JOYCE Ann Brown's nightmare began when her mother, Ruby Kelley, called her on Friday, May 9, 1980.
"Joyce," her mother said on that never-to-be-forgotten day," . . . there's a story in the paper that says the police are looking for you for the murder and robbery of a fur store owner."
Brown, now 44, told her mother that it was all a mistake and rushed to the store to buy a copy of the Dallas Morning News, which reported (HUNT FOR SUSPECTS IN FURRIER'S MURDER SPREADS) that on Tuesday, May 6, at about 1 p.m., two Black women had shot and killed the owner of Fine Furs By Rubin and had escaped with stolen furs in a 1980 brown Datsun that had been rented to a Joyce Ann Brown. The trigger woman, according to an eyewitness, wore pink pants and dark glasses, and the other robber wore a navy blue jogging suit.
Joyce Ann Brown couldn't believe her eyes. For she had worked from 8:48 a.m. to 4:12 p.m. on the day in question, and she had witnesses to prove it. Indignant, as any innocent citizen would be, she decided to go to the police station to clear up this misunderstanding. But Kelley, or MaDear as her family calls her, urged caution.
"When Joyce said she was going to the police station," MaDear recalls, "I told her, 'Don't go down there because you may not come back.'"
MaDear was right.
The police took one look at Brown and arrested her on the spot. From that moment, the wheels of justice started churning a reckless path through Brown's life, a path that would lead to nine years, five months and 24 days behind bars as prisoner No. 314036A at Mountain View prison. And almost every step of that path would be marked by strange coincidences.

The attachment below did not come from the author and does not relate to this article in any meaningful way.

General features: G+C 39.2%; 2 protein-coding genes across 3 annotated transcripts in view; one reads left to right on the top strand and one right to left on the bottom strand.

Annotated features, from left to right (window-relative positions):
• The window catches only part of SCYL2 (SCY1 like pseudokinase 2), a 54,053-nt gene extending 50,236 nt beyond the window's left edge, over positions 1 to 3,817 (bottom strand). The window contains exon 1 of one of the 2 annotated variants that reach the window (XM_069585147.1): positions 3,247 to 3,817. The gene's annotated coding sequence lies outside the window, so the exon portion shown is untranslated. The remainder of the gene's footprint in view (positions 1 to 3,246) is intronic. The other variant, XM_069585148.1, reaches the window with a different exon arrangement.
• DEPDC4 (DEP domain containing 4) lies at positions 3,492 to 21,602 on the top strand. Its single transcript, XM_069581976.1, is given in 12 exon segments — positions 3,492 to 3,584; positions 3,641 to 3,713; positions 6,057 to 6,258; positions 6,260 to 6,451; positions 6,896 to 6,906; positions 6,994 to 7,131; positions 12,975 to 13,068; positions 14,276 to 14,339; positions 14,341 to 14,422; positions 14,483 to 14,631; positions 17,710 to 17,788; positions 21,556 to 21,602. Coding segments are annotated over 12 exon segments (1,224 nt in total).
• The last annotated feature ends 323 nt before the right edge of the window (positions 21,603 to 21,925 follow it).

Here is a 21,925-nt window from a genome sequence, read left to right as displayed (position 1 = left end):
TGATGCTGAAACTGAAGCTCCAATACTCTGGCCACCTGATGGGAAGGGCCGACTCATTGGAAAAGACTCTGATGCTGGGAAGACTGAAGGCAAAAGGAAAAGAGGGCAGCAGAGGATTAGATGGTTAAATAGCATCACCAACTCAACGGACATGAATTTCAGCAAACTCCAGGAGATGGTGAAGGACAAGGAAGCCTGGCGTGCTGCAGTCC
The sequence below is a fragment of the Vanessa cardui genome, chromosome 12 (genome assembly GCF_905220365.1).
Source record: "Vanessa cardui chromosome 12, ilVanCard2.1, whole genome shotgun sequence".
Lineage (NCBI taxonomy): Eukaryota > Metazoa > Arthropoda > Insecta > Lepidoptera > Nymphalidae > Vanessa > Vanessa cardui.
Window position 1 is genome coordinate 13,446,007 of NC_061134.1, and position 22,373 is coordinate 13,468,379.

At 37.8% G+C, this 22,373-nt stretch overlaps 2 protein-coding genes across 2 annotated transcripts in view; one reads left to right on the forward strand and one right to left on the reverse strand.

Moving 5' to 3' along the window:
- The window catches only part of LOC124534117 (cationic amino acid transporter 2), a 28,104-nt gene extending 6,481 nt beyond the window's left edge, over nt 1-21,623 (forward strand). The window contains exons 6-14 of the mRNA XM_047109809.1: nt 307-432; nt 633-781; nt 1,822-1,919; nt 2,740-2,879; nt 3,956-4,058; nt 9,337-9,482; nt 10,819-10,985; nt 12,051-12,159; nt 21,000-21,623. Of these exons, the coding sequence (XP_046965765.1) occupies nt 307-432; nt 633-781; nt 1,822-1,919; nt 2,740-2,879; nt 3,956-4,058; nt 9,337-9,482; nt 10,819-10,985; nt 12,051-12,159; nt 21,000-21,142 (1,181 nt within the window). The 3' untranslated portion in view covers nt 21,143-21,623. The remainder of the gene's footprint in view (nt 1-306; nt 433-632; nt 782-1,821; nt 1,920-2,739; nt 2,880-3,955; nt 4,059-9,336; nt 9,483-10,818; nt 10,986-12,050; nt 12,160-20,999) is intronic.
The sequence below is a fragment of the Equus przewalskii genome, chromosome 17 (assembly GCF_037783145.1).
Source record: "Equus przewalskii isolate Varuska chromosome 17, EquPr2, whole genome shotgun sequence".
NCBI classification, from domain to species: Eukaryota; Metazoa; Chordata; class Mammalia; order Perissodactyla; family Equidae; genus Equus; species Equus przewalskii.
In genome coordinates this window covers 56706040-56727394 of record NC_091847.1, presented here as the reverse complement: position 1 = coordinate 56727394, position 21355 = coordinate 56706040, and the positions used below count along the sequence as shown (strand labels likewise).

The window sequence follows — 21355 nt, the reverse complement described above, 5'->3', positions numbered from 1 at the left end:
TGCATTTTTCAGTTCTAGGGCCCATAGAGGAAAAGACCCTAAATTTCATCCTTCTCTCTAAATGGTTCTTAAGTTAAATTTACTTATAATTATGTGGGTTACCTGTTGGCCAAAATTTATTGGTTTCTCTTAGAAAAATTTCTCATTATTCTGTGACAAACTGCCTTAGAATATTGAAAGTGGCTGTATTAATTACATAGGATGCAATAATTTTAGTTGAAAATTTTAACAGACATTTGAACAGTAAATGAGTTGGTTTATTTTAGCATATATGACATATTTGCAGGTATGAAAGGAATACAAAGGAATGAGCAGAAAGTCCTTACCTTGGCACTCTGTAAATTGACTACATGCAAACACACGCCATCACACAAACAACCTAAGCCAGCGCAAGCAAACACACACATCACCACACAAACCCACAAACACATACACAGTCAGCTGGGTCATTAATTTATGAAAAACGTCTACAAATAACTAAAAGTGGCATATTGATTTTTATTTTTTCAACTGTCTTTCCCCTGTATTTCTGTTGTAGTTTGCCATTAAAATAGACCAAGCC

There were, to begin with, too many Joyce Ann Browns. For police discovered almost immediately that the Joyce Ann Brown who rented the car was not the Joyce Ann Brown in police custody. The Joyce Ann Brown who rented the car from Dollar Rent A Car in Denver, lived in Denver. When she was questioned, she said she had loaned the car to a woman named Renee Taylor. The Denver Joyce Ann Brown, like the Dallas Joyce Ann Brown, said she was at work during the murder-robbery, and she, like the Dallas Joyce Ann Brown, produced witnesses who supported her story. (Astonishingly, according to reporter Brad Bailey, a third Joyce Ann Brown was a deputy in the court that tried Joyce Ann Brown.)
By this time, a confidential police informant--never identified--had focused attention on Renee Taylor, a Dallas woman with criminal records in several states who reportedly specialized in fur store robberies. Two years before the robbery at Fine Furs by Rubin, Renee Taylor and another Black woman wearing a navy blue jogging suit, had robbed a fur store in Albuquerque, N.M. The Albuquerque accomplice, according to published photographs and investigators who later interviewed her, bears a striking resemblance to Joyce Ann Brown. Although Brown is light brown and the Albuquerque accomplice is dark brown, "the facial similarity," investigator Jim McCloskey told a reporter, "is just amazing."
Acting on a tip, police raided the apartment of Renee Taylor, who had apparently fled the state. They found a .22 caliber revolver that had been fired, furs, and a pink jogging suit. They also found Taylor's fingerprints in the getaway car. They searched Joyce Ann Brown's Dallas home but could not find the blue jogging suit nor her fingerprints in the car or on any object linked to the crime.
Despite the negative evidence, police started building a case against Brown, a Black woman with a police record who, in many respects, was a perfect "fall woman." To her dismay, police revealed that she had an arrest record as a prostitutes. She didn't deny the fact, but claimed that she had worked as a call girl--"I never stood on street corners"--to get money to help support her family, which included 15 siblings and two children. But all that, she told police, was behind her. …